U.S. Foreign-Trade Zone (FTZ) Program



Liana Wong | Congressional Research Service

Congress passed the U.S. Foreign-Trade Zone Act (P.L. 73- 397, 19 U.S.C. §§ 81[a-u]) in 1934, which authorized the creation of the FTZ Program. The intent of the program was to encourage international trade and increase U.S. exports. FTZs are designated areas of the United States into which zone users may import goods duty-free, subject to certain requirements, for warehousing or production purposes within the zones. Duties are collected when goods leave the zones for consumption in the United States and not when exported. Similar programs exist in many other countries. The FTZ Act assigns administrative duties to the FTZ Board, which establishes, operates, and maintains FTZs. The FTZ Board is chaired by the Secretary of Commerce, The Secretary of the Treasury serves as the Board’s executive officer. The Secretary of Commerce appoints the Executive Secretary, who is supported by a staff of eight. The Department of Homeland Security’s Customs and Border Protection (CBP) advises the Board and enforces regulations, including protection and collection of tariff revenue.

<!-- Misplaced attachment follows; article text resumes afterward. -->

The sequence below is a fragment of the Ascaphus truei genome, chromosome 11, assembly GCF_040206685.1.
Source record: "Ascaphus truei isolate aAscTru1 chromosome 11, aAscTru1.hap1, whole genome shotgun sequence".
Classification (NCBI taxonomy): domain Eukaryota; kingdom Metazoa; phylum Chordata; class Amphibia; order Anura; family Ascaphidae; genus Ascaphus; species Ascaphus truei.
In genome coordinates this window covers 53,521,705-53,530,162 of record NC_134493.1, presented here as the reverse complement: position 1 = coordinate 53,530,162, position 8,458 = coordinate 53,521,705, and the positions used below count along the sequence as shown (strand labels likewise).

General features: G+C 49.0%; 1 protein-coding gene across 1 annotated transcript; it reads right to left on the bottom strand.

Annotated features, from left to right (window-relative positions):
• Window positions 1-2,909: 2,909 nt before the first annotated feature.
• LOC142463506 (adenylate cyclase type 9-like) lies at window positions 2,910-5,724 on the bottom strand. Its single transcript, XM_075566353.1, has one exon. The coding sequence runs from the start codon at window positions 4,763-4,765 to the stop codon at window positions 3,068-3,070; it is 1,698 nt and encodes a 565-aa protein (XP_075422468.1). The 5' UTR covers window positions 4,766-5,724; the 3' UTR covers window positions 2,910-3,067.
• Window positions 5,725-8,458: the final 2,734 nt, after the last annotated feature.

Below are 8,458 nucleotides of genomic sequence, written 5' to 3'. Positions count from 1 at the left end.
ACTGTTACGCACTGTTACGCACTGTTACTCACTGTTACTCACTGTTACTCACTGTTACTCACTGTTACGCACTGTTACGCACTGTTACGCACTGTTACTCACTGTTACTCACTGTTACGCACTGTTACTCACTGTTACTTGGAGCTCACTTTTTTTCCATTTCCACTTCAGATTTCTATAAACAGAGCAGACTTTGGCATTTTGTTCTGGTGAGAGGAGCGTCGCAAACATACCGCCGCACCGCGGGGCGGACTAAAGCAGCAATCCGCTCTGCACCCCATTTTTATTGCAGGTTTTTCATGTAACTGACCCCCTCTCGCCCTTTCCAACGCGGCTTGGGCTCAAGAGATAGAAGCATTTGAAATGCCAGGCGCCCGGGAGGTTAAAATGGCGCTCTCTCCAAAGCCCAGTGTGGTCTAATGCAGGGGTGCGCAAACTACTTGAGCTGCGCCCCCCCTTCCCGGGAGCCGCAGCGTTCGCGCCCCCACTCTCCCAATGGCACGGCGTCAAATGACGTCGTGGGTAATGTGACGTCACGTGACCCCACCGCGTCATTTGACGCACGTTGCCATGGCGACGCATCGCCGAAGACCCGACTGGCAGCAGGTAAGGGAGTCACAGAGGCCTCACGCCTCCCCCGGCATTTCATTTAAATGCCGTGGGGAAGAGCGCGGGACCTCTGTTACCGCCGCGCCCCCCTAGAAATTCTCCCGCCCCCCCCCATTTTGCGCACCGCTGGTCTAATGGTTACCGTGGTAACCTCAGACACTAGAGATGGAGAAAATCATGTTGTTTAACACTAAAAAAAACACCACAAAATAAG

Every CBP port of entry is allowed to have at least one zone. FTZs are required to be within 60 miles or 90 minutes driving time from the outer limits of a port of entry so CBP can conduct compliance reviews. Zone operators (grantees) are usually state or local governments, port authorities, and economic development organizations. Grantees are required to operate zones as a public utility and provide equal treatment to all zone users.

Zone Types

Until 2008, the FTZ Program designated specific areas to operate as general purpose zones that host multiple users under the Traditional Site Framework (TSF). The FTZ Board cited the TSF as an outdated model that “imposed a major burden on applicants, took a long time, and consumed too many government resources.” To provide flexibility to the FTZ program and expedited procedures, the Board adopted the Alternative Site Framework (ASF) in December 2008. The ASF operates as a service area within 60 miles or 90 minutes driving distance of a CBP port of entry and introduces two types of sites: (1) magnet sites meant to attract multiple users to a single area like a general purpose zone, and (2) usage-driven sites that would bring zone designation to a single user (subzones). Users looking for FTZ designation within a service area can obtain it for eligible facilities within 30 days. Subzones can also be established outside an ASF service area as long as CBP determines the ability to oversee it, but approval will require a longer process of up to five months. Zones under the TSF have an option to reorganize under the ASF. Today, around two-thirds of approved zones and most new zone applications fall under the ASF.